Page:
After beginning prednisolone therapy, her respiratory symptoms gradually improved, and the ground-glass opacities improved on chest CT (Figure 1B). Prednisolone was then gradually tapered down by 5 mg every 3 d, and her respiratory symptoms disappeared. She had maintained persistent undetectable HCV RNA and achieved normal ALT levels at a follow-up visit 2 mo after the end of the treatment.
Simeprevir received its first global approval in Japan in September 2013 for the treatment of genotype 1 chronic hepatitis C in combination with PEG-IFN and RBV. Simeprevir is administered as a pill once daily. It is a small-molecule macrocyclic drug that targets and selectively inhibits HCV NS3/4A serine protease, thereby blocking the enzyme that enables HCV to replicate in host cells.
Compared with a placebo, treatment with simeprevir, PEG-IFN, and RBV resulted in significantly higher SVR rates in the overall patient population. In a Japanese study, SVR at 12 wk after the end of treatment was achieved in 88.6% of simeprevir-treated patients and 61.7% of placebo-treated patien. In Phase I and phase II studies conducted in Japan, the rate of adverse events was reported to be 97.7% (426/436). The most common adverse events and their incidence were as follows: rash (46.6%), pruritus (24.1%), hyperbilirubinemia (22.2%), constipation (6.7%), and photosensitivity reaction (1.8%). However, no interstitial pneumonitis was reported in these studies. Nearly all patients receiving simeprevir with PEG-IFN and RBV experience adverse events that can be serious. Fatigue and flu-like symptoms are common, and psychiatric symptoms, weight loss, seizures, peripheral neuropathy, and bone marrow suppression can also occur. RBV causes hemolysis and skin complications and is teratogenic. The adverse events associated with PEG-IFNα-2A that were described previously in a Japanese Welfare Ministry report include an interstitial pneumonia incidence rate of 0.3%. The shortest onset time was 11 wk, and the longest reported onset time was 38 wk (mean 16 wk). This is the first case of interstitial pneumonia with triple therapy (simeprevir with PEG-IFNα-2A and RBV). This case was observed in week 8; this was earlier than the cases of interstitial pneumonitis with PEG-IFNα-2A observed previously. Moreover, the immunological and pharmacokinetic properties of PEG-IFNα-2a, with the longest half-life, may act to trigger the pathophysiologic mechanisms of interstitial pneumonitis. The mechanism of this adverse event remains unclear; however, it is considered idiosyncratic and is probably related to the IFN immunomodulatory activity that includes the induction of enzymes, suppression of cell proliferation, enhancement of macrophage phagocytic activity, inhibition of suppressor T cells, and liberation of proinflammatory cytokines[12-14]. Although co-administration of RBV does not affect the pharmacokinetics of PEG-IFN, these drugs altogether have enhanced toxicity. In addition, clinically relevant drug-drug interactions between PEG-IFN alfa-2a (40 KD) and agents metabolized via the hepatic P450 system are unlikely to occur.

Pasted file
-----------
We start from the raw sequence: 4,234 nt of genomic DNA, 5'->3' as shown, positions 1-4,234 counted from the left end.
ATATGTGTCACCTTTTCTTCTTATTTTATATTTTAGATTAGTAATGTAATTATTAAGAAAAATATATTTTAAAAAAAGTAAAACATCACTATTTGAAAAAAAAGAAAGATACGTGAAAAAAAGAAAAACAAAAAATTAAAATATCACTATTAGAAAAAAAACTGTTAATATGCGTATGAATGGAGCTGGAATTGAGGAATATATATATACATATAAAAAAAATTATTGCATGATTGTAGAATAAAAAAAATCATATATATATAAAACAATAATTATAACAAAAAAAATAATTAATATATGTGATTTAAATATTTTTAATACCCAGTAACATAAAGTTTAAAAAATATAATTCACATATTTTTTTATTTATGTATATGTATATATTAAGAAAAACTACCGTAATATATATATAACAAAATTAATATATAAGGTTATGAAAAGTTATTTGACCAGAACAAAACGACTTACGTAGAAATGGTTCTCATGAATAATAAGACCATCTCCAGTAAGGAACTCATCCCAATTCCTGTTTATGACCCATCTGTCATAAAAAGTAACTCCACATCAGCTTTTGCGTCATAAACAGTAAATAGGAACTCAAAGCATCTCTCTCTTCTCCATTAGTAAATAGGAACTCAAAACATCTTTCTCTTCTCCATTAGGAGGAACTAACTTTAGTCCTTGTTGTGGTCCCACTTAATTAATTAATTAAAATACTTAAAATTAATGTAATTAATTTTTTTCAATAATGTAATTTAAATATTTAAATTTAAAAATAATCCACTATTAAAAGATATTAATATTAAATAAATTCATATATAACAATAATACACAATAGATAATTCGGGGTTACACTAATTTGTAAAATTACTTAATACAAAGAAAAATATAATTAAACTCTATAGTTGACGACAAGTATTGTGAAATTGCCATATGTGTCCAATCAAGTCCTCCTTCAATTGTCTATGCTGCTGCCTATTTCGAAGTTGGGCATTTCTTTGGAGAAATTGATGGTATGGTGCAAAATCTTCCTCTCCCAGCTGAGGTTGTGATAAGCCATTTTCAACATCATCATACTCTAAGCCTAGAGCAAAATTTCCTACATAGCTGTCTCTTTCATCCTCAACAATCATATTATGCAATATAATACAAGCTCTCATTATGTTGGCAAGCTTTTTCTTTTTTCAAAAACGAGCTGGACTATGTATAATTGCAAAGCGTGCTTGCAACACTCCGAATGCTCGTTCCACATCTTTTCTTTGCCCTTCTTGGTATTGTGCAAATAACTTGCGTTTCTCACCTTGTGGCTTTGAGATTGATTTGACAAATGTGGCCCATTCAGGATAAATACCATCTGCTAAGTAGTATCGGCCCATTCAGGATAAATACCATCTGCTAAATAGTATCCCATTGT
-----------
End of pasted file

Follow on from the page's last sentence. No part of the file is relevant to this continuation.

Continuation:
Simeprevir inhibits OATP1B1/3 and P-glycoprotein transporters. Co-administration of simeprevir with drugs that are substrates of OATP1B1/3 and P-glycoprotein transport may result in increased plasma concentrations of these drugs. Therefore, it is possible that a combination of drugs will result in greater pulmonary toxicity. However, further studies are required to confirm this possibility. The fact that reports of pneumonitis associated with RBV monotherapy and simeprevir monotherapy have not been published till date enhances the probability of interstitial pneumonitis induced by PEG-IFN in the present case.
In spite of the additional efficacy and safety of PEG-IFN, which is largely used in combination with simeprevir to treat chronic hepatitis C, we report a case of interstitial pneumonitis related to PEG-IFNα-2a, notifying physicians about this pulmonary nonspecific adverse event with potential severity, given the insufficiency of publications regarding this risk during the treatment of chronic hepatitis C.
In most cases, symptoms of pneumonitis are reversible after cessation of treatment with IFN and RBV. There is no consensus with regard to the treatment of interstitial pneumonitis induced with IFN and RBV. Upon review of the literature, three options are possible. The first option is to stop the combination treatment of HCV and wait until the disease resolves, which was done in a limited number of cases. The second option is to administer steroids, although the dosage and route of administration regimes vary widely. The third option, i.e., adding azathioprine to steroids in therapy-resistant relapsing cases, may be beneficial for resolving interstitial pneumonitis. A shorter overall treatment duration is acceptable in patients with chronic HCV infection because it reduces the exposure to PEG-IFN and RBV, thereby resulting in a reduced incidence of adverse events[18-20].
In conclusion, interstitial pneumonitis with triple therapy, including simeprevir, PEG-IFNα-2A, and RBV, is rare but can be fatal. Larger and longer studies are required to assess the efficacy and safety of simeprevir for HCV infection.
A 70-year-old female with interstitial pneumonitis that was induced by simeprevir with peg-interferon-α (PEG-IFN) and ribavirin (RBV) therapy for chronic hepatitis C.
The patient had dyspnea on effort and a mild dry cough.
Anemia is associated with the use of RBV, respiratory infections, bactrerial pneumonia.
Laboratory tests showed elevated KL-6 (3021 U/mL) suggesting interstitial pneumonitis.
The patient’s chest computed tomography revealed bilateral ground-glass opacities.
The authors immediately discontinued triple therapy (simeprevir with PEG-IFN and RBV) and administered 20 mg of oral prednisolone daily.
Drug-induced lung injury may involve the airways, lung parenchyma, mediastinum, pleura, pulmonary vasculature, and the most common form of drug-induced lung toxicity is drug-induced interstitial pneumonitis.
This is the first report of interstitial pneumonitis that was induced by simeprevir with PEG-IFN and RBV therapy for chronic hepatitis C.
The case is well documented showing enough data to sustain the diagnosis of interstitial pneumonitis developed by the patient after 8 wk of treatment.